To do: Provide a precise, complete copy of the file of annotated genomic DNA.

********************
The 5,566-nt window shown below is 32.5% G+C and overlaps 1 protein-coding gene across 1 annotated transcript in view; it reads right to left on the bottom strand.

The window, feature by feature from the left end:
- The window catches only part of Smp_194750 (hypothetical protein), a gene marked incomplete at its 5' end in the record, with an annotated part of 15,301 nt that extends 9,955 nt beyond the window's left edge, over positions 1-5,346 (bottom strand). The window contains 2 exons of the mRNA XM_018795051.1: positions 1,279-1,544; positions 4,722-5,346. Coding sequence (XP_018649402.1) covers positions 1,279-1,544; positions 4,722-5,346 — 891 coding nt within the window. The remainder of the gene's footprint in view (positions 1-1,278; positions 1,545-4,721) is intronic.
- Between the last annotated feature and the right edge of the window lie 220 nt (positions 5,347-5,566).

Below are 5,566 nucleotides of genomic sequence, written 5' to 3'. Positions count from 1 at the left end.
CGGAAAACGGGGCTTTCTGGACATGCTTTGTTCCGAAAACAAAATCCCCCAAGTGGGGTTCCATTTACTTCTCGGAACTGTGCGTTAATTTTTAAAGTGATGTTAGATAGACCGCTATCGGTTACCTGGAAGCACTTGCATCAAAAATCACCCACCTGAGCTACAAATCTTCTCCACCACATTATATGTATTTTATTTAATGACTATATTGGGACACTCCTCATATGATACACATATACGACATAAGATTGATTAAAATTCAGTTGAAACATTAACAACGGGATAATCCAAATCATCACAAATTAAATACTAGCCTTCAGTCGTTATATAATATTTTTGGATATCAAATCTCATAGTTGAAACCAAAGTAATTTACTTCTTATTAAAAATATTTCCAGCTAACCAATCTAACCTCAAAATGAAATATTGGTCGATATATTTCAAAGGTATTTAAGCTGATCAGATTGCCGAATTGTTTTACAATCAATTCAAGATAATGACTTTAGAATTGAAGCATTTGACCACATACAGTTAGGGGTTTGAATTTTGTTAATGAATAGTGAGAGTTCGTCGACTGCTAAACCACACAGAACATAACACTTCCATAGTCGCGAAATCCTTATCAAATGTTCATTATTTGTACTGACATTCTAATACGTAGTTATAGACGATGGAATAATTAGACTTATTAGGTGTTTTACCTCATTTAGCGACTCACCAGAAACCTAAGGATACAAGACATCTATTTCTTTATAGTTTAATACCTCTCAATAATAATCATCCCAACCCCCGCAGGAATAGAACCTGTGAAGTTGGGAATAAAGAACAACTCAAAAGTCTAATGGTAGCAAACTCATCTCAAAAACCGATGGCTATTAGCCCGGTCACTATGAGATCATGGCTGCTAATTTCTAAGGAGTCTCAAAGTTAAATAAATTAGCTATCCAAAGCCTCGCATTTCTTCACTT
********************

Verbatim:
The 5,566-nt window shown below is 32.5% G+C and overlaps 1 protein-coding gene across 1 annotated transcript in view; it reads right to left on the bottom strand.

The window, feature by feature from the left end:
- The window catches only part of Smp_194750 (hypothetical protein), a gene marked incomplete at its 5' end in the record, with an annotated part of 15,301 nt that extends 9,955 nt beyond the window's left edge, over positions 1-5,346 (bottom strand). The window contains 2 exons of the mRNA XM_018795051.1: positions 1,279-1,544; positions 4,722-5,346. Coding sequence (XP_018649402.1) covers positions 1,279-1,544; positions 4,722-5,346 — 891 coding nt within the window. The remainder of the gene's footprint in view (positions 1-1,278; positions 1,545-4,721) is intronic.
- Between the last annotated feature and the right edge of the window lie 220 nt (positions 5,347-5,566).

Below are 5,566 nucleotides of genomic sequence, written 5' to 3'. Positions count from 1 at the left end.
CGGAAAACGGGGCTTTCTGGACATGCTTTGTTCCGAAAACAAAATCCCCCAAGTGGGGTTCCATTTACTTCTCGGAACTGTGCGTTAATTTTTAAAGTGATGTTAGATAGACCGCTATCGGTTACCTGGAAGCACTTGCATCAAAAATCACCCACCTGAGCTACAAATCTTCTCCACCACATTATATGTATTTTATTTAATGACTATATTGGGACACTCCTCATATGATACACATATACGACATAAGATTGATTAAAATTCAGTTGAAACATTAACAACGGGATAATCCAAATCATCACAAATTAAATACTAGCCTTCAGTCGTTATATAATATTTTTGGATATCAAATCTCATAGTTGAAACCAAAGTAATTTACTTCTTATTAAAAATATTTCCAGCTAACCAATCTAACCTCAAAATGAAATATTGGTCGATATATTTCAAAGGTATTTAAGCTGATCAGATTGCCGAATTGTTTTACAATCAATTCAAGATAATGACTTTAGAATTGAAGCATTTGACCACATACAGTTAGGGGTTTGAATTTTGTTAATGAATAGTGAGAGTTCGTCGACTGCTAAACCACACAGAACATAACACTTCCATAGTCGCGAAATCCTTATCAAATGTTCATTATTTGTACTGACATTCTAATACGTAGTTATAGACGATGGAATAATTAGACTTATTAGGTGTTTTACCTCATTTAGCGACTCACCAGAAACCTAAGGATACAAGACATCTATTTCTTTATAGTTTAATACCTCTCAATAATAATCATCCCAACCCCCGCAGGAATAGAACCTGTGAAGTTGGGAATAAAGAACAACTCAAAAGTCTAATGGTAGCAAACTCATCTCAAAAACCGATGGCTATTAGCCCGGTCACTATGAGATCATGGCTGCTAATTTCTAAGGAGTCTCAAAGTTAAATAAATTAGCTATCCAAAGCCTCGCATTTCTTCACTT